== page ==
3:59pm PT by Daniel Fienberg
Garry Shandling: An Appreciation in Clips
The passing of the late Garry Shandling, who died on Thursday at the age of 66, has left me wandering through YouTube looking for clips that capture how funny, but also how profoundly influential Shandling has been in the comic direction of the past 30 years.
Shandling made his first appearance on The Tonight Show in 1981 and considered Johnny Carson a mentor, but he was a favorite guest to anybody who ever sat behind a late-night desk. This clip from Late Night is a reminder of why I always associated Shandling's wry, often ironic, often needy and neurotic style with Letterman:
If you watched premium cable in the '80s and '90s, it seemed like Shandling was constantly doing stand-up, whether he was appearing on Comic Relief or in the endless re-airings of the 1984 Showtime special Garry Shandling: Alone in Las Vegas, memorably odd for its 15-minute journey to Vegas, non-stop Shandling patter before he began his actual stand-up, somewhere in the middle of this clip:
Shandling stayed with Showtime for the 1986 launch of It's Garry Shandling's Show, a way-ahead-of-its-time series, featured a writing staff including future The Simpsons standouts Al Jean, Mike Reiss, Matt Pross, Tom Gammill and Sam Simon. This is just a taste, because this show is woefully poorly represented online:
It was HBO's Larry Sanders Show, though, that took its place as one of Hollywood's classic satires of Hollywood, with a cast of scene-stealing supporting players that's virtually unrivaled and a writing staff that would go on to create and populate many or most of the key comedies of the past 25 years.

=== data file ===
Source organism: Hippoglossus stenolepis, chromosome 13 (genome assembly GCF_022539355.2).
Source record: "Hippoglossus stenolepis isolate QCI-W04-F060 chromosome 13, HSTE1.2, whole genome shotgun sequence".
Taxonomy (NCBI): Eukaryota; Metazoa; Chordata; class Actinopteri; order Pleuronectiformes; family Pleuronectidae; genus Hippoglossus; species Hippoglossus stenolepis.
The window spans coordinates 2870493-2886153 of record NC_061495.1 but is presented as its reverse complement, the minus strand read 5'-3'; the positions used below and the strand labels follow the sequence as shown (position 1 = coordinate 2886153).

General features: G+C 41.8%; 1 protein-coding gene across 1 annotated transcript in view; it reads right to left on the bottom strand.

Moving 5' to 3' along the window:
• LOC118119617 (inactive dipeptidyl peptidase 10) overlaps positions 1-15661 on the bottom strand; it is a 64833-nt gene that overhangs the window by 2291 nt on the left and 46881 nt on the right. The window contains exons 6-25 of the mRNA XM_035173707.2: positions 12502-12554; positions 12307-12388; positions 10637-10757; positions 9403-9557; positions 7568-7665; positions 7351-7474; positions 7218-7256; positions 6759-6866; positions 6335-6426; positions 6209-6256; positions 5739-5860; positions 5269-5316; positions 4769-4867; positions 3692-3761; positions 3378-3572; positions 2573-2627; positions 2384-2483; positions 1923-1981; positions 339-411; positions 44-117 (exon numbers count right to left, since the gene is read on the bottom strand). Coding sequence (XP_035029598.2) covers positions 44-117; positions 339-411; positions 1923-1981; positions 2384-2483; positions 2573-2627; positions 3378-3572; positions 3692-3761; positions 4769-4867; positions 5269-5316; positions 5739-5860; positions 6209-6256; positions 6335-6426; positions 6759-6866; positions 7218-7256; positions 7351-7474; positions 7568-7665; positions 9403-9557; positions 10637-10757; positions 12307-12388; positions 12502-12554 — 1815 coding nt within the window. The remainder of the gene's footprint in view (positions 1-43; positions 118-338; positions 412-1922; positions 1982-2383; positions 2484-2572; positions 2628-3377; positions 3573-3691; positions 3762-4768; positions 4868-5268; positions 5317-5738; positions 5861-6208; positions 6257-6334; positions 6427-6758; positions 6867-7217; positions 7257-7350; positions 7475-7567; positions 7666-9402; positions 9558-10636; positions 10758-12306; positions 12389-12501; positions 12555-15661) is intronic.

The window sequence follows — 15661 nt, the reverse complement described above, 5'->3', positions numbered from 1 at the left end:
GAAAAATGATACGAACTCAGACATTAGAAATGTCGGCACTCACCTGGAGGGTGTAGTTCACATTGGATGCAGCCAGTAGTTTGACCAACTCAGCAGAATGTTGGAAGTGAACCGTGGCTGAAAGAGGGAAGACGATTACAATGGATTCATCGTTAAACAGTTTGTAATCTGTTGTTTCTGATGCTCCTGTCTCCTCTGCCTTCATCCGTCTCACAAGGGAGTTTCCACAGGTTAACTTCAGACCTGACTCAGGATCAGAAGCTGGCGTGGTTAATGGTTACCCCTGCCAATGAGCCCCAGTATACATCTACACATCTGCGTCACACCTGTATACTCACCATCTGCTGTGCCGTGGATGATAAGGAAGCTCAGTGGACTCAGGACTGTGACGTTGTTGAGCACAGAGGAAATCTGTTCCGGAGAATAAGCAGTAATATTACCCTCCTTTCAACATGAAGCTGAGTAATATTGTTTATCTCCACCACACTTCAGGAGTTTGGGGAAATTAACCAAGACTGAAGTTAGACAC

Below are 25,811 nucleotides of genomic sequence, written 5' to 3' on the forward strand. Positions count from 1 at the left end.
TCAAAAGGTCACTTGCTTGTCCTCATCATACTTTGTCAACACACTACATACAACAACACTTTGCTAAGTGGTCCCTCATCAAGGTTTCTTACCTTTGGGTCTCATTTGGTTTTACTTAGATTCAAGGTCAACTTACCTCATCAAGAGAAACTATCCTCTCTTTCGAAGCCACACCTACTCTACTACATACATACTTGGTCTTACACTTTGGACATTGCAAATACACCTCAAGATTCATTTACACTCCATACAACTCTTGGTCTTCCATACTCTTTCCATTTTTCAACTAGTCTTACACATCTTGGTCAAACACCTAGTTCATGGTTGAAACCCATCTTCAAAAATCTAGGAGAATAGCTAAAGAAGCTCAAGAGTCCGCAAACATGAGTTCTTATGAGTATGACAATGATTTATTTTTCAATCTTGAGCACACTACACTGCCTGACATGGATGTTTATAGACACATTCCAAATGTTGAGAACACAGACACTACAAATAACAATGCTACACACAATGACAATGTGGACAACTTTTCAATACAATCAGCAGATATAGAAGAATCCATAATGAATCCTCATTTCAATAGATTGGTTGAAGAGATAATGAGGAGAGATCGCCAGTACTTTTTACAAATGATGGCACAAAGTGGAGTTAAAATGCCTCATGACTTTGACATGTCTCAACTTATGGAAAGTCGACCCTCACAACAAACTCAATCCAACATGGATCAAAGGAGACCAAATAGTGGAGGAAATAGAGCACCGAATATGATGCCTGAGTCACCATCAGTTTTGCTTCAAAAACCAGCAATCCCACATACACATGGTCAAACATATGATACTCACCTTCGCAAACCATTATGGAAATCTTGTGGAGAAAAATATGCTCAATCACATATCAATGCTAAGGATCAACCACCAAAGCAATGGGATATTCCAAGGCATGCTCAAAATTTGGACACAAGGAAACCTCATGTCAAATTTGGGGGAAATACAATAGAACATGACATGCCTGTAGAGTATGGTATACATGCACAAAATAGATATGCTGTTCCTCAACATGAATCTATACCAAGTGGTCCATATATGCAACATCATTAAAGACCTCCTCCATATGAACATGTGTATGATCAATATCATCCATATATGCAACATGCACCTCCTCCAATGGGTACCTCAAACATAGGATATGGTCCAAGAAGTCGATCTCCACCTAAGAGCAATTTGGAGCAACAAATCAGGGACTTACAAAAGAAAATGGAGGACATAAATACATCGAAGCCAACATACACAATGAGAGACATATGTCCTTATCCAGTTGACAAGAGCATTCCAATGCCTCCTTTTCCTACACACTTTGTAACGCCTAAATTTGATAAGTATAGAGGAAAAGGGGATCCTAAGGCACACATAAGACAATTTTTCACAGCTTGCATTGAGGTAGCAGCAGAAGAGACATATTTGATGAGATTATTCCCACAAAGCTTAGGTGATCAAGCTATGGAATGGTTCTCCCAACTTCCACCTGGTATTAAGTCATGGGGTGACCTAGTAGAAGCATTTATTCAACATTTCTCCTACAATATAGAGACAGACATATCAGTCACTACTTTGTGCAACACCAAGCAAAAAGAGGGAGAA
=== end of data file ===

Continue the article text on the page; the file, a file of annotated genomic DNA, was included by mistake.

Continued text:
Here's a clip of Alec Baldwin from the show, a reminder of how funny Shandling was on the show, but also his consistent willingness to let the spectacular ensemble get the last laugh:
And here's a Larry Sanders scene showcasing the crackling chemistry between Larry and David Duchovny:
And then there's this. If "Hail Hydra" can somehow introduce a younger generation to Shandling, I guess we can take it:
Shandling's appearance on Jerry Seinfeld's Comedians in Cars Getting Coffee included everything from the personal (Shandling shared all of recent ailments, in detail), to the deep (the two chat about the Dalai Lama and Einstein) to both of their long-running careers in comedy.
Perhaps the most poignant clip I can provide in tribute is one in which you don't hear him at all. It is, of course, Bill Haverchuck's evening at home alone from the "Dead Dogs and Gym Teachers" episode of Freaks & Geeks, an episode co-written and directed by Larry Sanders veteran Judd Apatow. Accompanied by The Who's "I'm One" and a solitary dinner, Bill roars in appreciation at Shandling's stand-up in a moment of necessary kinship and recognition. It's a moment of blissful mirth that Shandling gave so many viewers, freaks and geeks alike: